There is no support by system for render games in other ratios such as ultrawide 21:9 and 32:9.
Texture Replacement ~ (WIP) ?
Ray-tracing Implementing ray-tracing in an emulator is unfortunately quite challenging and unlikely to be feasible in the near future.
However you can try "Screen-Space Ray Traced Global Illumination" shader using ReShade.
Pre-rendering AA
? ? ?
Super-resolution techniques
(DLSS, XeSS and FSR 2+)
Requires access to the depth buffer and temporal data like motion-vectors so it's quite challenging and unlikely to be feasible in the near future.
Besides any GPU that can use DLSS can run these emulators at 4k native with ease anyway.
Performance Overclock * ?
Internal Framerate Hack ? ? ?
Frame generation technologies
(LSFG, DLSS-G, ExtraSS and AFMF)
Implementing frame generation technology in an emulator is unfortunately quite challenging and unlikely to be feasible in the near future, however post-processing techniques such as motion interpolation is quite possible. Input latency will be a crucial factor, but its impact likely varies depending on the specific technique employed, it's recommended to use after applying the "Internal Framerate Hack".
While AFMF or LSFG could be used with Citra?, please be aware that some visual glitches and artifacts may occur at this time.
Preload optical disc image to RAM
For users with sluggish multi-platter HDDs or plagued by horrible seek times, this enhancement might offer smoother experience, potentially reduced power consumption; it also shines when disc images reside on a network drive.
Although keep in mind that preloading image would take some time, and it will require additional amount of RAM capacity.
? ?
Post-Processing Post-rendering AA
* ? ?
Post-rendering scaling
(Sharp bilinear, Lanczos and FSR 1)
? ?
NTSC filters, HDR tonemapping etc.
? ?
Shader Chain ~[N2 1] ? ?
TAS features Macros/Scripts/Lua ? ?
Rewind * ? ?
Fast-Forward/Turbo Speed * ? ?
Savestates ? ?
Movie recording/playback * ?
Controls Mouse Injector Compatible ?
Input lag-mitigating technique ?
Quality of life Built-in Graphics mod editor/manager ?
Built-in Cheat Manager * ?
Streamable compression format ?
Per-Game Profiles ? ? ?
Command Line Options ? ? ?
Big Picture Mode ? ?
Misc RetroAchievements ?
Debug Features ? ? ?
  1. Exclusive to libretro core.

Game images

3DS vs. CIA

There are two types of 3DS game images currently:

Includes .cci (CTR Cart Image), aka .3ds - data on physical carts, can be executed right off the bat, not used much since no one bothered to develop a CFW solution to load them yet (besides converting them to CIA) and only overpriced flashcarts (Gateway/Sky3DS) can load them.
Includes .cia (CTR Importable Archive) and .cxi - installers that unpack game data to the SD card or the 3DS NAND memory. Some homebrew apps (FBI, DevMenu) can install CIA files on 3DS systems with CFW installed. Digital games are often distributed as CIAs.
  • Note that CTR (Citrus) is the internal code name for the 3DS.

Due to one format being so far restricted to overpriced flashcarts and the very slow Citra development (meaning playing on an actual 3DS is still the preferred way to go), the CIA format is preferred in many sharing websites, downloader tools and even tools to dump your own games.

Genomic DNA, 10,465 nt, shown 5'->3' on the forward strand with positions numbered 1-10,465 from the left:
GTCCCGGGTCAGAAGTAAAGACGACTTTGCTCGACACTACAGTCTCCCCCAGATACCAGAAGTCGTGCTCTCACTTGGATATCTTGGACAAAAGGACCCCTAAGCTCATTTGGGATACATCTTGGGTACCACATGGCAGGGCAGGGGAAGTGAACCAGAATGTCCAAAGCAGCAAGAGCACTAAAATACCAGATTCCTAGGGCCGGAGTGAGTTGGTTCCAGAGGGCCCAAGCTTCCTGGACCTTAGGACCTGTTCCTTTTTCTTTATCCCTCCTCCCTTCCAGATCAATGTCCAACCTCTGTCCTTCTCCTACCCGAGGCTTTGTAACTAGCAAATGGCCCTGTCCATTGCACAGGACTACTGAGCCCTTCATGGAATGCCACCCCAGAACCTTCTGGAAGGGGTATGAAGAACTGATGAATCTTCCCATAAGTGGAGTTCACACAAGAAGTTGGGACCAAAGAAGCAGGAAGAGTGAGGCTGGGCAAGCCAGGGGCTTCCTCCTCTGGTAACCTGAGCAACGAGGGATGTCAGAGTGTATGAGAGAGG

However, converting a CIA image to 3DS format (and vice versa) is still possible with no loss of content. Read the Encryption section below for a guide.

Some outdated dumping utilities intended for use with Citra (like braindump) produce damaged decrypted 3DS images that can't be easily converted back. No known solution exists so far to fix those dumps.


Most dumps online are also encrypted. This encryption poses no problem for playing game images on an actual 3DS since it can deal with that encryption with internal keys included in the bootrom, but becomes a problem when trying to emulate them on PC. Citra requires additional encryption keys to play encrypted games. If you want to play encrypted games on Citra without these keys, you'll have to convert your game images to the decrypted format.

Formerly, decrypting those ROMs used to require real 3DS hardware (bafflingly enough, Citra devs still ask users to do this even nowadays). It required files generated by a real 3DS called xorpads unique to that game version, using the encryption engine within the 3DS. After this part, these xorpads (which are big) can be used with PC tools (or other 3DS-based homebrew) to produce the decrypted game image. After that, some 3DS homebrew (Decrypt9, GodMode9) included tools to directly convert encrypted images to decrypted images with a single button press, but those still require a real 3DS.

The game changer was the sighax exploit, which allowed for the dumping of the 3DS bootrom, which includes these encryption keys. This file can be downloaded from the Emulator Files page. You can then use a program like fuse-3ds to decrypt games using this file. Simply place boot9.bin in the same folder, run the program, mount the encrypted CIA or 3DS, and find the decrypted.cxi file inside (usually in the first folder). Citra should be able to load this file without issues.

Due to these keys being available, Citra can now play encrypted games (3DS or CIA) without decrypting them. Read this page. Then, go to this Reddit page and copy the code from the second comment (credit floppydoppy2). Copy it and make a new TXT file named aes_keys.txt. Place this TXT file in the sysdata folder of Citra's user directory. This key file is already included in the 3DS Shared Data download in the Emulator Files page.

Emulation issues

For more information about Nintendo 3DS hardware and reverse engineering;